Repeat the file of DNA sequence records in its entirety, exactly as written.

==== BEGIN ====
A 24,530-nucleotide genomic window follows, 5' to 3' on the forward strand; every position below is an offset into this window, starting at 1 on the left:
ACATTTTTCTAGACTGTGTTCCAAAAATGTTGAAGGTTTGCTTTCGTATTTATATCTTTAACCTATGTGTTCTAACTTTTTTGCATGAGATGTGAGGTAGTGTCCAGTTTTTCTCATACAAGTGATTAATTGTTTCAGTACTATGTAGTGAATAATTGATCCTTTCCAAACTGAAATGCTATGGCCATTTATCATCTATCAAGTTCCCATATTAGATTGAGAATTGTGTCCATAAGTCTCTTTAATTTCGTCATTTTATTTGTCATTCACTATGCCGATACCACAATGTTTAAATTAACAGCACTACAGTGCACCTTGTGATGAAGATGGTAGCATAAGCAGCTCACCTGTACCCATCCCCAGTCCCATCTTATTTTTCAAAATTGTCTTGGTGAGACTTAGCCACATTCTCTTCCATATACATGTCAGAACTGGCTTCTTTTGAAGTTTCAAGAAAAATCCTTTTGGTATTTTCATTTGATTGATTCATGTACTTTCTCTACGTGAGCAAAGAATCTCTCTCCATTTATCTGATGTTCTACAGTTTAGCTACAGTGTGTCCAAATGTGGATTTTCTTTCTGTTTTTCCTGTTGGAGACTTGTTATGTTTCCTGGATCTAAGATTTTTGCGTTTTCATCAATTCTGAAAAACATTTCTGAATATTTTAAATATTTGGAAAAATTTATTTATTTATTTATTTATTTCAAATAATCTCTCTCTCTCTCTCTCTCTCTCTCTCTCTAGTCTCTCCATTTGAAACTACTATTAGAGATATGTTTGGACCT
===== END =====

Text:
A 24,530-nucleotide genomic window follows, 5' to 3' on the forward strand; every position below is an offset into this window, starting at 1 on the left:
ACATTTTTCTAGACTGTGTTCCAAAAATGTTGAAGGTTTGCTTTCGTATTTATATCTTTAACCTATGTGTTCTAACTTTTTTGCATGAGATGTGAGGTAGTGTCCAGTTTTTCTCATACAAGTGATTAATTGTTTCAGTACTATGTAGTGAATAATTGATCCTTTCCAAACTGAAATGCTATGGCCATTTATCATCTATCAAGTTCCCATATTAGATTGAGAATTGTGTCCATAAGTCTCTTTAATTTCGTCATTTTATTTGTCATTCACTATGCCGATACCACAATGTTTAAATTAACAGCACTACAGTGCACCTTGTGATGAAGATGGTAGCATAAGCAGCTCACCTGTACCCATCCCCAGTCCCATCTTATTTTTCAAAATTGTCTTGGTGAGACTTAGCCACATTCTCTTCCATATACATGTCAGAACTGGCTTCTTTTGAAGTTTCAAGAAAAATCCTTTTGGTATTTTCATTTGATTGATTCATGTACTTTCTCTACGTGAGCAAAGAATCTCTCTCCATTTATCTGATGTTCTACAGTTTAGCTACAGTGTGTCCAAATGTGGATTTTCTTTCTGTTTTTCCTGTTGGAGACTTGTTATGTTTCCTGGATCTAAGATTTTTGCGTTTTCATCAATTCTGAAAAACATTTCTGAATATTTTAAATATTTGGAAAAATTTATTTATTTATTTATTTATTTCAAATAATCTCTCTCTCTCTCTCTCTCTCTCTCTCTCTAGTCTCTCCATTTGAAACTACTATTAGAGATATGTTTGGACCT